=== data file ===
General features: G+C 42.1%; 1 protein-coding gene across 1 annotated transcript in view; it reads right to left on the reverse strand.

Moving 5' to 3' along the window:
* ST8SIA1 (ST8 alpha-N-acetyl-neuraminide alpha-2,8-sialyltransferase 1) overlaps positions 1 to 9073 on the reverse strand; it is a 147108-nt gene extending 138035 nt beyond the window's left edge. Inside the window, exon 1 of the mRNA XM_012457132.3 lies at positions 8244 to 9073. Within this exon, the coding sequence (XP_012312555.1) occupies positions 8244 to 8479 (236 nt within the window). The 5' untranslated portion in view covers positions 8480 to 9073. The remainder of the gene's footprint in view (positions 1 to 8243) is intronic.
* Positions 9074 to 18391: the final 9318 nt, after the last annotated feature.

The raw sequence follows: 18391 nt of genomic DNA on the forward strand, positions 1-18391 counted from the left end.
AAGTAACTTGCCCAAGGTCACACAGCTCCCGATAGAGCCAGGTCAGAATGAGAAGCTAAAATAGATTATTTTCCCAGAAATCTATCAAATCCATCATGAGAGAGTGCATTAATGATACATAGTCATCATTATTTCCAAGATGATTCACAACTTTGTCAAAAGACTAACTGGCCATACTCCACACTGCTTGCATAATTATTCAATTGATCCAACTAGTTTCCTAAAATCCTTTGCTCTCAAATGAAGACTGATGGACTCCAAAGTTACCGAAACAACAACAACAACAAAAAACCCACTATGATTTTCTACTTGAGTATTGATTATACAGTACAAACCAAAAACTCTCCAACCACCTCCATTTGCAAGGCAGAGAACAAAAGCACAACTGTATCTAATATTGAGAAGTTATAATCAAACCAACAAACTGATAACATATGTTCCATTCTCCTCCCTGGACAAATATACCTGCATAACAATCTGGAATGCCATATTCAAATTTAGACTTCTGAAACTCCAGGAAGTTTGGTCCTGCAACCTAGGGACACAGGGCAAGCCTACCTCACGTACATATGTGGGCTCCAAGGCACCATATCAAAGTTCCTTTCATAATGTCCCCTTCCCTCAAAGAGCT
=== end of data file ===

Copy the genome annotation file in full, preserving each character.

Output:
General features: G+C 42.1%; 1 protein-coding gene across 1 annotated transcript in view; it reads right to left on the reverse strand.

Moving 5' to 3' along the window:
* ST8SIA1 (ST8 alpha-N-acetyl-neuraminide alpha-2,8-sialyltransferase 1) overlaps positions 1 to 9073 on the reverse strand; it is a 147108-nt gene extending 138035 nt beyond the window's left edge. Inside the window, exon 1 of the mRNA XM_012457132.3 lies at positions 8244 to 9073. Within this exon, the coding sequence (XP_012312555.1) occupies positions 8244 to 8479 (236 nt within the window). The 5' untranslated portion in view covers positions 8480 to 9073. The remainder of the gene's footprint in view (positions 1 to 8243) is intronic.
* Positions 9074 to 18391: the final 9318 nt, after the last annotated feature.

The raw sequence follows: 18391 nt of genomic DNA on the forward strand, positions 1-18391 counted from the left end.
AAGTAACTTGCCCAAGGTCACACAGCTCCCGATAGAGCCAGGTCAGAATGAGAAGCTAAAATAGATTATTTTCCCAGAAATCTATCAAATCCATCATGAGAGAGTGCATTAATGATACATAGTCATCATTATTTCCAAGATGATTCACAACTTTGTCAAAAGACTAACTGGCCATACTCCACACTGCTTGCATAATTATTCAATTGATCCAACTAGTTTCCTAAAATCCTTTGCTCTCAAATGAAGACTGATGGACTCCAAAGTTACCGAAACAACAACAACAACAAAAAACCCACTATGATTTTCTACTTGAGTATTGATTATACAGTACAAACCAAAAACTCTCCAACCACCTCCATTTGCAAGGCAGAGAACAAAAGCACAACTGTATCTAATATTGAGAAGTTATAATCAAACCAACAAACTGATAACATATGTTCCATTCTCCTCCCTGGACAAATATACCTGCATAACAATCTGGAATGCCATATTCAAATTTAGACTTCTGAAACTCCAGGAAGTTTGGTCCTGCAACCTAGGGACACAGGGCAAGCCTACCTCACGTACATATGTGGGCTCCAAGGCACCATATCAAAGTTCCTTTCATAATGTCCCCTTCCCTCAAAGAGCT